July 26, 2011
Peter Nelson

Mountain lions, like this one, call the Coronado National Forest home.

Spectacular landscapes like the Sky Islands in Arizona’s Coronado National Forest are protected for future generations by carefully balancing the many uses we demand of our public lands. It is vital that we preserve areas for wildlife habitat and that industrial activities like drilling for oil and logging are located in the right places — where they won’t damage the overall health of publicly owned lands.

A bill introduced in the U.S. House of Representatives by Congressman Kevin McCarthy of California, however, would drastically throw off this balance. Rep. McCarthy proposes giving away as many as 60 million acres – an area the size of Wyoming –  of wild and pristine lands throughout the country by opening them up for any type of development. These areas have already been selected for protection through years of careful planning during which government agencies sought out the wildest places and preserved them.  Areas in danger include “Inventoried Roadless Areas” on national forests and “Wilderness Study Areas”.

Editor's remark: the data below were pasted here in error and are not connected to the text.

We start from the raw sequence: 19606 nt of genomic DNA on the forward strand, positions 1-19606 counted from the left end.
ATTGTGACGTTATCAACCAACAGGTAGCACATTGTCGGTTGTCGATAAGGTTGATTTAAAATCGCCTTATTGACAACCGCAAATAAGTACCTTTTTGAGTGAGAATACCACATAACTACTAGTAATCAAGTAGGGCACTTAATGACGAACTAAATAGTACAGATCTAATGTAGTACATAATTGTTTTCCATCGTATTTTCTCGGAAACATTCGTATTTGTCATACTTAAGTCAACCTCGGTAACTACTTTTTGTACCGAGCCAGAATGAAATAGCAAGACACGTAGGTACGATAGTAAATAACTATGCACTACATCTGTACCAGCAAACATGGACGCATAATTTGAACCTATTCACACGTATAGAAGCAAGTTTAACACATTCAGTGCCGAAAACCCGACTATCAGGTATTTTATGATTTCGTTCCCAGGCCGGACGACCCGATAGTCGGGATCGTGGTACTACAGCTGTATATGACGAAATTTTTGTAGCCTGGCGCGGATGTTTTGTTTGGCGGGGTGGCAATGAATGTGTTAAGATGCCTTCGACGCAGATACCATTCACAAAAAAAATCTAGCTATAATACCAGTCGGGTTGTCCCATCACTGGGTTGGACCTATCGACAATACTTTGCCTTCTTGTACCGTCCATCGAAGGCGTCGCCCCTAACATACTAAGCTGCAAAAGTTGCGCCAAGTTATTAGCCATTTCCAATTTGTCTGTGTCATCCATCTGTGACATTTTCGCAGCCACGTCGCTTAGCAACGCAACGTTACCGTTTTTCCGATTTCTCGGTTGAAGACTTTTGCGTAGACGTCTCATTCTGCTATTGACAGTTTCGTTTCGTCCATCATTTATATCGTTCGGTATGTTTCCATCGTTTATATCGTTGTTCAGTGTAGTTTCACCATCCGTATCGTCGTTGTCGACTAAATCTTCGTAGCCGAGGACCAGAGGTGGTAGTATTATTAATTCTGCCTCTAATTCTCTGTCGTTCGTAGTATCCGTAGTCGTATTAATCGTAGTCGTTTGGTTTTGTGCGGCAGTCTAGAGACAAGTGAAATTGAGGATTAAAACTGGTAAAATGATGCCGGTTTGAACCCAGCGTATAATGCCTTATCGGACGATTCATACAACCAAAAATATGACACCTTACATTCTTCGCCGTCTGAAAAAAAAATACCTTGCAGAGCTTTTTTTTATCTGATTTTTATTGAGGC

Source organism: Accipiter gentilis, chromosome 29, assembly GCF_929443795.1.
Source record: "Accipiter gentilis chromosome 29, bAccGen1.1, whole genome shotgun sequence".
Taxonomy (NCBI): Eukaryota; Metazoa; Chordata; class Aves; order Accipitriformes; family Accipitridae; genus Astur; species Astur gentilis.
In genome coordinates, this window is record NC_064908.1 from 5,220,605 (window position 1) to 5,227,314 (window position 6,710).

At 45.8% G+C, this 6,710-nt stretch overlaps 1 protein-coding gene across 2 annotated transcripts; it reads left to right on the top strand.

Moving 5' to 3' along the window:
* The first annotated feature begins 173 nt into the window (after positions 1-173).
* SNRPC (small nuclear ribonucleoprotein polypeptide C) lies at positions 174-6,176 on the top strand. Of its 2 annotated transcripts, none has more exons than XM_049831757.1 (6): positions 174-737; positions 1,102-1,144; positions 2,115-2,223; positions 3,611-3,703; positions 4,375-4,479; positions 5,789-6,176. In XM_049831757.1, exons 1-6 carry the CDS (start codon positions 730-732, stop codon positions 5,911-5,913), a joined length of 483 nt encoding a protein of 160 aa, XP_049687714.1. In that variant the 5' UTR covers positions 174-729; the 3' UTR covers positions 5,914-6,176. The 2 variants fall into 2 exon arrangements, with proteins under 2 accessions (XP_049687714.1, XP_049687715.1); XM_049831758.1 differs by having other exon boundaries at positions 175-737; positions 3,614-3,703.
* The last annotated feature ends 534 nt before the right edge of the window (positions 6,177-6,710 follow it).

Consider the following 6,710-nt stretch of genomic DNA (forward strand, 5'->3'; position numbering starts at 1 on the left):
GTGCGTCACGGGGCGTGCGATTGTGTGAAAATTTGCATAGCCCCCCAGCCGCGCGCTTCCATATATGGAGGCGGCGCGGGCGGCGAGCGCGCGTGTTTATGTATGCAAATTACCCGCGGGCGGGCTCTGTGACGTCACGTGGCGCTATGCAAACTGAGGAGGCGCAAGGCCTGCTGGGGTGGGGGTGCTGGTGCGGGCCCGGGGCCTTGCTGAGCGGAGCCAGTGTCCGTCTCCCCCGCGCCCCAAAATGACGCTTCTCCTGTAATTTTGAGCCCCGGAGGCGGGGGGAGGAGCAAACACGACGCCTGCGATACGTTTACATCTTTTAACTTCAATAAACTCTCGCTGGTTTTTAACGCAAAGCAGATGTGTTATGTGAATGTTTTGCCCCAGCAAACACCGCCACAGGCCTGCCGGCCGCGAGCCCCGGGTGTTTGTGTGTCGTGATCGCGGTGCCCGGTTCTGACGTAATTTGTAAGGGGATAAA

These lands are important to saving imperiled species, preserving key habitat and providing room for recovery.

These lands are important to saving imperiled species, preserving key habitat and providing room for recovery. The Sky Islands of the Coronado, for example, are a “biodiversity hotspot”, where many unique species live and prosper and the impacts of people have been minimal. The Sky Islands contain around 400,000 acres of Roadless Areas that could lose protection under this bill and be threatened by development.

Arguments will be heard from both sides on this issue during a Congressional hearing today. What Rep. McCarthy proposes is part of a broader attack on public lands, seeking to decrease the amount of land for wildlife and recreation and increase the acreage available for development and resource extraction. Other attacks from Congress have targeted positive reforms to oil and gas development and even the public’s right to have information and participate in decision-making.


Peter Nelson

Peter Nelson

Director of Federal Lands
Peter Nelson leads Defenders' efforts to protect wildlife habitat and biodiversity on federal public lands.

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